Mobile series part 1: The need for mobile in AEC

Mail Manager 04 Aug, 2021

Mobile technology has revolutionised pretty much every aspect of our lives. From social networking to taking photos to checking emails. In AEC, it’s no different. It’s drastically changed the way we communicate and manage information and time on-site. For example, how workers clock hours, or how a site manager pulls, or how a project manager checks things are on time and on budget. 

However, while the benefits of mobility and modern technologies are evident, they are yet to be realised across many firms in the industry. Some, even, are still using archaic paper processes, leaving vast information gaps across the business. In fact, construction is one of the least digitised industries, according to McKinsey. The result is a disconnect between site and office teams, particularly when it comes to information and data.  

Connectivity is a major challenge today with so much data being created. Poor connectivity creates inadequate information visibility, lower levels of productivity due to unnecessary rework, delays and more, and enhanced risk. Not ideal when 80% of construction projects go over budget and typically overrun by 20%. So, with the industry struggling with delays and spiralling costs at the best of times, adapting to the current economical crisis has made the flow of information more important than ever.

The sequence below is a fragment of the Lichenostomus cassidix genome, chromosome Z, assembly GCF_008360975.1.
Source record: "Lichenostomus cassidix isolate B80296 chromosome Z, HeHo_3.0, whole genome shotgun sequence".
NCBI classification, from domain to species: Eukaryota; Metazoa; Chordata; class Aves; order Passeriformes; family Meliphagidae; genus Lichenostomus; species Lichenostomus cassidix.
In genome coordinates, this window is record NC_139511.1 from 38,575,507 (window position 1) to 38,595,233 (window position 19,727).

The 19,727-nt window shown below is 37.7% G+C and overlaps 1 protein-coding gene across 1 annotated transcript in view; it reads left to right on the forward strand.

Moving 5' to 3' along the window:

Most firms do recognise that mobile technologies can boost business efficiencies and productivity, but few are ready to embrace it properly and fulfil its potential. Because of that, despite mobile devices being everywhere, there is still a lot of ‘waste’ from admin intensive activities, poor access to information and clunky processes. 

What does a connected industry look like?

A connected industry is one in which on-site information is captured in real-time and shared across multiple teams - sales, marketing, finance, HR, production, the project team, and so on. It’s one in which there is more informed decision-making, so costly mistakes and rework is stopped. It means faster and easier admin tasks to free up fee earner time. And, most importantly, it means being able to better deliver projects on time and on budget. 

Here’s what a connected industry looks like... 

Access and visibility to information in real-time: Mobile technologies enable workers to submit and file information to a central location, on the go. Instantly, the back office will be able to view that information immediately and know what has been agreed, by whom, and what has happened. The result is more informed project managers, with the ability to spot problems before they occur. Additionally, from a worker point of view, they can capture information quicker, rather than waiting to get to a desktop or laptop, saving valuable time and money. Greater information visibility, in real-time, also eliminates the divide between the boardroom and the field.  

Improved productivity: Firstly, workers can use mobile technologies to perform admin intensive tasks much quicker than before. Filing information, correspondence, RFIs and so on, in real-time, means they don’t need to leave the site to find information. Secondly, project teams will have better visibility of what is going on around them, so less time tracking down information and working off old documents and more time being able to see everything relevant.